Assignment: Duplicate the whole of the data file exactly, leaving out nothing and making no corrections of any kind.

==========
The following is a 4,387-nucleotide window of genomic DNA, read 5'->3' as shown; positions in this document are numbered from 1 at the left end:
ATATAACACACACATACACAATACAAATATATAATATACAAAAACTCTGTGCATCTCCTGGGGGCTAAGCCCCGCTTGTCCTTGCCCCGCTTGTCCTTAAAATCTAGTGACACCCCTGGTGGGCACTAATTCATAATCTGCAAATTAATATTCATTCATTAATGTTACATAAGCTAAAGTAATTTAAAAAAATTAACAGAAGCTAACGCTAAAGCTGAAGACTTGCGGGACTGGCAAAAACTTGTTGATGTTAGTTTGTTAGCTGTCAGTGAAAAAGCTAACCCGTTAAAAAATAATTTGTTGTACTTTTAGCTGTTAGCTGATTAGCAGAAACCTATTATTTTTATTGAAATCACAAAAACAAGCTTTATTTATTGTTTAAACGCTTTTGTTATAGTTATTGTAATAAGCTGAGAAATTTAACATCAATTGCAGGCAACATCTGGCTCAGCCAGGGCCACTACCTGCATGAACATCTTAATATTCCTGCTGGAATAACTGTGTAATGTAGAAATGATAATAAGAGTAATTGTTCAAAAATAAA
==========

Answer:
The following is a 4,387-nucleotide window of genomic DNA, read 5'->3' as shown; positions in this document are numbered from 1 at the left end:
ATATAACACACACATACACAATACAAATATATAATATACAAAAACTCTGTGCATCTCCTGGGGGCTAAGCCCCGCTTGTCCTTGCCCCGCTTGTCCTTAAAATCTAGTGACACCCCTGGTGGGCACTAATTCATAATCTGCAAATTAATATTCATTCATTAATGTTACATAAGCTAAAGTAATTTAAAAAAATTAACAGAAGCTAACGCTAAAGCTGAAGACTTGCGGGACTGGCAAAAACTTGTTGATGTTAGTTTGTTAGCTGTCAGTGAAAAAGCTAACCCGTTAAAAAATAATTTGTTGTACTTTTAGCTGTTAGCTGATTAGCAGAAACCTATTATTTTTATTGAAATCACAAAAACAAGCTTTATTTATTGTTTAAACGCTTTTGTTATAGTTATTGTAATAAGCTGAGAAATTTAACATCAATTGCAGGCAACATCTGGCTCAGCCAGGGCCACTACCTGCATGAACATCTTAATATTCCTGCTGGAATAACTGTGTAATGTAGAAATGATAATAAGAGTAATTGTTCAAAAATAAA